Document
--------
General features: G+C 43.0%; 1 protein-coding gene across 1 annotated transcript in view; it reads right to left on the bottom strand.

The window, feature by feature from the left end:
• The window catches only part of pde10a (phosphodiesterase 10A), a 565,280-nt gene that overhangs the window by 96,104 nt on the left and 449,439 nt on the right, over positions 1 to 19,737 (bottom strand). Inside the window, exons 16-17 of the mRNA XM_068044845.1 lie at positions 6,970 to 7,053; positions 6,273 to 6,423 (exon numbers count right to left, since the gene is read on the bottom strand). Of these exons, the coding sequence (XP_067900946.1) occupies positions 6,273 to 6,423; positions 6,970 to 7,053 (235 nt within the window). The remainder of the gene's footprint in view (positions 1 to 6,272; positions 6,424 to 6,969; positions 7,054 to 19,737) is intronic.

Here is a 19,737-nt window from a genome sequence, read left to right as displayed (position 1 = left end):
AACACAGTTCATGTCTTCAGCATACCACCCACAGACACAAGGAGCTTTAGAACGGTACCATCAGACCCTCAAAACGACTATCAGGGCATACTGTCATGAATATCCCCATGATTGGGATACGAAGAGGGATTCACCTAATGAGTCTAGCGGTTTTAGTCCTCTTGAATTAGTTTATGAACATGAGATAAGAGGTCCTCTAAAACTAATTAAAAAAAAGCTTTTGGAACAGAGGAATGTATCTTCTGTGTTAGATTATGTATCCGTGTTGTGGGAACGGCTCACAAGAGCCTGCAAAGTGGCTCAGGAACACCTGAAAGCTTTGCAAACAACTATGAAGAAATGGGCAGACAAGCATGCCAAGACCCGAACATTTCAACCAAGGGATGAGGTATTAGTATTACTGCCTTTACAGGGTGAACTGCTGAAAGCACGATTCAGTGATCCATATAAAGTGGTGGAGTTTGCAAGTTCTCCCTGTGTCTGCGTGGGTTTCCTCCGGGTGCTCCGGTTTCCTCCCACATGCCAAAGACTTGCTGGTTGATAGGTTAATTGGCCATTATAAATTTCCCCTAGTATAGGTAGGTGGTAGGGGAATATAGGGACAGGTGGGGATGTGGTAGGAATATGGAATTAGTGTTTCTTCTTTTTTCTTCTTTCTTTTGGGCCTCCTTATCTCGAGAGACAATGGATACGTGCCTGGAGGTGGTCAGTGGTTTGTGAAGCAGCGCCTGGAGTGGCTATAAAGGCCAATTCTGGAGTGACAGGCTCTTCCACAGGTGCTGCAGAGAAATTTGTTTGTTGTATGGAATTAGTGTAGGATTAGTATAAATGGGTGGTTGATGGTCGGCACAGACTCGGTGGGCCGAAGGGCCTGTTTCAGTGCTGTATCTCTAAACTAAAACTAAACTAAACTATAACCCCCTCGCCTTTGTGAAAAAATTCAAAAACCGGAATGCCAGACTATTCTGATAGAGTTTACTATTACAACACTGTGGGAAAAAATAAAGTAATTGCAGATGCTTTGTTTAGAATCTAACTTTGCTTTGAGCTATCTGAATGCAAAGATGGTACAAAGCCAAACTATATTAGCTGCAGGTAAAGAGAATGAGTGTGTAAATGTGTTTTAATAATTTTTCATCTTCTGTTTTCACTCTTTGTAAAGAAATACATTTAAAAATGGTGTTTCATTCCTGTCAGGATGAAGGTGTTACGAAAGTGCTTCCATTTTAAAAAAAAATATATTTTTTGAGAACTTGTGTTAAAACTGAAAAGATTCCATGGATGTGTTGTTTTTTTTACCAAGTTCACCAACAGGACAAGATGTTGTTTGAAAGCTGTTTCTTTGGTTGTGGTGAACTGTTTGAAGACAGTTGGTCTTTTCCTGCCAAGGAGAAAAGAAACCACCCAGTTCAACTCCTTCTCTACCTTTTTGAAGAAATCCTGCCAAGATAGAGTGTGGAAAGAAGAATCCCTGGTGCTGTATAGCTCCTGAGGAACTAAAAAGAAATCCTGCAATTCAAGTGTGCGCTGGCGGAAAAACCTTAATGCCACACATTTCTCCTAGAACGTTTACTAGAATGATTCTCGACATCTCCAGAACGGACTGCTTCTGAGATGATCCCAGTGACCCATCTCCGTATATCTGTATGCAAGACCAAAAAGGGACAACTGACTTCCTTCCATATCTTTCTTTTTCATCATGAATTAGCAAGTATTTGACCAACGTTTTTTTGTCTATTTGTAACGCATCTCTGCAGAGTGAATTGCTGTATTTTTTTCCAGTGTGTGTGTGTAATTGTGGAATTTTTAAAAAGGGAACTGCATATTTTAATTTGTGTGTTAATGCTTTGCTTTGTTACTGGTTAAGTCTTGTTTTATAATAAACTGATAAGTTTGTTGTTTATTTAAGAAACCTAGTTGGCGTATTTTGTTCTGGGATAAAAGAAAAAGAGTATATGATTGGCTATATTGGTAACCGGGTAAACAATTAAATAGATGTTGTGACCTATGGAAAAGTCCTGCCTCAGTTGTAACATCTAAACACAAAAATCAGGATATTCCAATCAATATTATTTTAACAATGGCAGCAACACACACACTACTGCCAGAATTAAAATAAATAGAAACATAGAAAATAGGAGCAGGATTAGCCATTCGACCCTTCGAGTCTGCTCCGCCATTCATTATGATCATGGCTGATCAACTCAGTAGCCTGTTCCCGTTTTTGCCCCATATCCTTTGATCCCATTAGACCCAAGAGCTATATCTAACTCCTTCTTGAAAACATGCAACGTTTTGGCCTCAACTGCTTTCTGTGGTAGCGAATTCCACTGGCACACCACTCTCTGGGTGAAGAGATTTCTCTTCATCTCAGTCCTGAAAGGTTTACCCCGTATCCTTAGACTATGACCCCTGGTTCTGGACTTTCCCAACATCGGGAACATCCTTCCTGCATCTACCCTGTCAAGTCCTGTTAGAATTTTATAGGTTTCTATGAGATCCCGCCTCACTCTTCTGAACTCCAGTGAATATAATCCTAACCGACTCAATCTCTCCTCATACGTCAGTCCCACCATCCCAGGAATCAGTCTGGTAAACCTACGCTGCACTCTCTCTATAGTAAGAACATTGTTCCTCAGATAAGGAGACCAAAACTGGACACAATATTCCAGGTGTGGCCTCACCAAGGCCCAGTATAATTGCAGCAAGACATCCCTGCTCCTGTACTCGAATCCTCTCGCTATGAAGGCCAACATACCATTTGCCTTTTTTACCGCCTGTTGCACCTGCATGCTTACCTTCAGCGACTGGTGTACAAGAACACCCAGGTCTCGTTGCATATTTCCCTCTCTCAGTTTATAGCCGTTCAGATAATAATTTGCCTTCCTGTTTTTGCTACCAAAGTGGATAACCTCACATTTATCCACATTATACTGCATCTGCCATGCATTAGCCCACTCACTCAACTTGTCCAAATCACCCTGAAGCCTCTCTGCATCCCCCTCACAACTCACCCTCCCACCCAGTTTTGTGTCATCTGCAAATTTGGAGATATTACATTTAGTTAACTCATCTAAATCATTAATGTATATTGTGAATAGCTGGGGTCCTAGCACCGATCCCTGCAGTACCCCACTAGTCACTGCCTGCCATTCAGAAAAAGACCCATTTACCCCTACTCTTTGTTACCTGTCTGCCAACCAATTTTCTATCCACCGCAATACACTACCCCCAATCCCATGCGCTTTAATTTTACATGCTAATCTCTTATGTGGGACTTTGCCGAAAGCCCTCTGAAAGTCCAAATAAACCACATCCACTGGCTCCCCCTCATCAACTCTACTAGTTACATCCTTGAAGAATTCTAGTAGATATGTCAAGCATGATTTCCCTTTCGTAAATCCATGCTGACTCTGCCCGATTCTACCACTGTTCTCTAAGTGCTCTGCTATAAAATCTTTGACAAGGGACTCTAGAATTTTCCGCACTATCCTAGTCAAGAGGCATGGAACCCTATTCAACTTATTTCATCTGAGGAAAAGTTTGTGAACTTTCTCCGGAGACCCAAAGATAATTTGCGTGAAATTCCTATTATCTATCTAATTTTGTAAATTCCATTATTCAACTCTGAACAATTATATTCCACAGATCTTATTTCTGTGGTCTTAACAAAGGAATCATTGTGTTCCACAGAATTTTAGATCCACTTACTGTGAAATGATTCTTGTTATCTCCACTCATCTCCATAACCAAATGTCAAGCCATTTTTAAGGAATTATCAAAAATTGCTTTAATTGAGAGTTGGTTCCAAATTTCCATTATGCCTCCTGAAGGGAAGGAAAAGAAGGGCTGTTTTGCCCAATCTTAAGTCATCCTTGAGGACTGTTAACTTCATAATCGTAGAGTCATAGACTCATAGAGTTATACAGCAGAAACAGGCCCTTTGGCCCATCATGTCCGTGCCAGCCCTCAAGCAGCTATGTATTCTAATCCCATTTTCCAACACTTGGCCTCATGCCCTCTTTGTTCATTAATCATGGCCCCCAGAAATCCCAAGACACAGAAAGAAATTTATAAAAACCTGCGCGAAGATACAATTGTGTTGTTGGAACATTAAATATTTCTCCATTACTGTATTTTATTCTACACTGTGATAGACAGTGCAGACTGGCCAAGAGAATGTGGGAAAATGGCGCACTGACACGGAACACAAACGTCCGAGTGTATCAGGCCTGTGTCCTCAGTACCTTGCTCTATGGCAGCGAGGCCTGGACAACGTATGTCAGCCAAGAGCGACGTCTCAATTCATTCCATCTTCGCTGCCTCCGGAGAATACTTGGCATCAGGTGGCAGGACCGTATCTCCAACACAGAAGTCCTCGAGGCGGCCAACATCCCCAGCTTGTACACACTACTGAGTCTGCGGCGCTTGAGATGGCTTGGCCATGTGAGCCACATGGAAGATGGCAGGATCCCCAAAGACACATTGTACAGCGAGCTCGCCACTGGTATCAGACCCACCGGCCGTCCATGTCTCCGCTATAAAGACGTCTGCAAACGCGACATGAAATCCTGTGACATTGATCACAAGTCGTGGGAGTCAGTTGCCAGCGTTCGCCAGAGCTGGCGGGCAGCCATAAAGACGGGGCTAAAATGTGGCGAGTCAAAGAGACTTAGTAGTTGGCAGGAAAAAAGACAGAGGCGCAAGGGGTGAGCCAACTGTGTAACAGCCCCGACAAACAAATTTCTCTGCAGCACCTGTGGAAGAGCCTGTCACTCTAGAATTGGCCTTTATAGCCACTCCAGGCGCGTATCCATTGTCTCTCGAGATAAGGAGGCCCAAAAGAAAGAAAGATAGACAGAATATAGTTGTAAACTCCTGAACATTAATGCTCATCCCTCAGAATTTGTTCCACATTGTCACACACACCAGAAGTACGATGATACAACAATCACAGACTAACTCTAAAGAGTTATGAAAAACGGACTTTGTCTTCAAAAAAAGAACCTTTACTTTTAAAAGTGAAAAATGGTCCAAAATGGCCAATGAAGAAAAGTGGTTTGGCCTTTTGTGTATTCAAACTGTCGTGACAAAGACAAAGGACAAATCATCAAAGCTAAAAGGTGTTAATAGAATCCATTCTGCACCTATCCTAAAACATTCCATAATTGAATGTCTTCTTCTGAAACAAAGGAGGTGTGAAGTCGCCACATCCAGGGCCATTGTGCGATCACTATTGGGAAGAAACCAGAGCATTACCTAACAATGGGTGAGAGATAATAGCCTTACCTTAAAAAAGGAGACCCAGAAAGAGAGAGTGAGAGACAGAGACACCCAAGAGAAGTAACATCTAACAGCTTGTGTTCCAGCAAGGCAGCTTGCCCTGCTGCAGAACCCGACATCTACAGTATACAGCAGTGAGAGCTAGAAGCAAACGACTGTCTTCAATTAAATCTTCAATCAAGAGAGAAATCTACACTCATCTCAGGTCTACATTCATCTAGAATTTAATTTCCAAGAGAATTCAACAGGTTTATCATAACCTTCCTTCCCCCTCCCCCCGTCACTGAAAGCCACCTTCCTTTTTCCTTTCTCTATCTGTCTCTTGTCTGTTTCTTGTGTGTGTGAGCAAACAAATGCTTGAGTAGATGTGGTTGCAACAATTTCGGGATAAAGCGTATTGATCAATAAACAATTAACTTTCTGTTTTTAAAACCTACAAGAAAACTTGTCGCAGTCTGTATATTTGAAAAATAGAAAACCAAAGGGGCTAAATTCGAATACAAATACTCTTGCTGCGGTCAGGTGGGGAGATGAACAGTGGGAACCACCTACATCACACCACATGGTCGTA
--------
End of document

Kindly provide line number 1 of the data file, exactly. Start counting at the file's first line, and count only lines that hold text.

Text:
General features: G+C 43.0%; 1 protein-coding gene across 1 annotated transcript in view; it reads right to left on the bottom strand.